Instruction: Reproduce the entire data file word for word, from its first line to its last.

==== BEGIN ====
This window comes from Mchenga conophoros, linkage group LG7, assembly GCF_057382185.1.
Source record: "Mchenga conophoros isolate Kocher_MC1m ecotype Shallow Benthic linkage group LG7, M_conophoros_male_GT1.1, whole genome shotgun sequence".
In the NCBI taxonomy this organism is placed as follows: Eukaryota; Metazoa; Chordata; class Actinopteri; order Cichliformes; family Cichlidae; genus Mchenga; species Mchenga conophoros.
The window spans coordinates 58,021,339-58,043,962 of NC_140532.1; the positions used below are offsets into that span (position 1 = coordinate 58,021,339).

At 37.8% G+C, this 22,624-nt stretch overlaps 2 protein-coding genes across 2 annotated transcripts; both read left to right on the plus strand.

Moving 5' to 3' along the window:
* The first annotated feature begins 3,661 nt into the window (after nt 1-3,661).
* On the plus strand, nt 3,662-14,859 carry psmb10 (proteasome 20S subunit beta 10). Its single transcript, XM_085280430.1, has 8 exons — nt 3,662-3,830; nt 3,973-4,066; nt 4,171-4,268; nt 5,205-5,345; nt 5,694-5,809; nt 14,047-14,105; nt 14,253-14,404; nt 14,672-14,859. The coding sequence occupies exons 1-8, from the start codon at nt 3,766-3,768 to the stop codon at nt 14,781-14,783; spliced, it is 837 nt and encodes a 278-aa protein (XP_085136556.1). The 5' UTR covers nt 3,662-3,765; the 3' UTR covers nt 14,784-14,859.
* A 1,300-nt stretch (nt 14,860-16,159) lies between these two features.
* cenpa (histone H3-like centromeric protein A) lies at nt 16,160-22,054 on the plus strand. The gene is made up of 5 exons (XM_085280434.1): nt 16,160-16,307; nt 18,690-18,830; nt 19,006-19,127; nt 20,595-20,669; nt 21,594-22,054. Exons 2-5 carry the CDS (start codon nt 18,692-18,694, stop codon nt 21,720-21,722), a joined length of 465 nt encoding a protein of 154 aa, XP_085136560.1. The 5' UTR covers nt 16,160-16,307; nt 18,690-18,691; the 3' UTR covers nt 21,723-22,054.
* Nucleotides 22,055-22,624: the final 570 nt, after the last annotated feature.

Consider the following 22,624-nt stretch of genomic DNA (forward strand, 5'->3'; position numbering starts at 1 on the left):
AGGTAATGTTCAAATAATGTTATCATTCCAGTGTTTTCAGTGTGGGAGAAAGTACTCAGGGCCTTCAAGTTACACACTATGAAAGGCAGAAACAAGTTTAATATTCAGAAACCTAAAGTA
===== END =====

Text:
This window comes from Mchenga conophoros, linkage group LG7, assembly GCF_057382185.1.
Source record: "Mchenga conophoros isolate Kocher_MC1m ecotype Shallow Benthic linkage group LG7, M_conophoros_male_GT1.1, whole genome shotgun sequence".
In the NCBI taxonomy this organism is placed as follows: Eukaryota; Metazoa; Chordata; class Actinopteri; order Cichliformes; family Cichlidae; genus Mchenga; species Mchenga conophoros.
The window spans coordinates 58,021,339-58,043,962 of NC_140532.1; the positions used below are offsets into that span (position 1 = coordinate 58,021,339).

At 37.8% G+C, this 22,624-nt stretch overlaps 2 protein-coding genes across 2 annotated transcripts; both read left to right on the plus strand.

Moving 5' to 3' along the window:
* The first annotated feature begins 3,661 nt into the window (after nt 1-3,661).
* On the plus strand, nt 3,662-14,859 carry psmb10 (proteasome 20S subunit beta 10). Its single transcript, XM_085280430.1, has 8 exons — nt 3,662-3,830; nt 3,973-4,066; nt 4,171-4,268; nt 5,205-5,345; nt 5,694-5,809; nt 14,047-14,105; nt 14,253-14,404; nt 14,672-14,859. The coding sequence occupies exons 1-8, from the start codon at nt 3,766-3,768 to the stop codon at nt 14,781-14,783; spliced, it is 837 nt and encodes a 278-aa protein (XP_085136556.1). The 5' UTR covers nt 3,662-3,765; the 3' UTR covers nt 14,784-14,859.
* A 1,300-nt stretch (nt 14,860-16,159) lies between these two features.
* cenpa (histone H3-like centromeric protein A) lies at nt 16,160-22,054 on the plus strand. The gene is made up of 5 exons (XM_085280434.1): nt 16,160-16,307; nt 18,690-18,830; nt 19,006-19,127; nt 20,595-20,669; nt 21,594-22,054. Exons 2-5 carry the CDS (start codon nt 18,692-18,694, stop codon nt 21,720-21,722), a joined length of 465 nt encoding a protein of 154 aa, XP_085136560.1. The 5' UTR covers nt 16,160-16,307; nt 18,690-18,691; the 3' UTR covers nt 21,723-22,054.
* Nucleotides 22,055-22,624: the final 570 nt, after the last annotated feature.

Consider the following 22,624-nt stretch of genomic DNA (forward strand, 5'->3'; position numbering starts at 1 on the left):
AGGTAATGTTCAAATAATGTTATCATTCCAGTGTTTTCAGTGTGGGAGAAAGTACTCAGGGCCTTCAAGTTACACACTATGAAAGGCAGAAACAAGTTTAATATTCAGAAACCTAAAGTA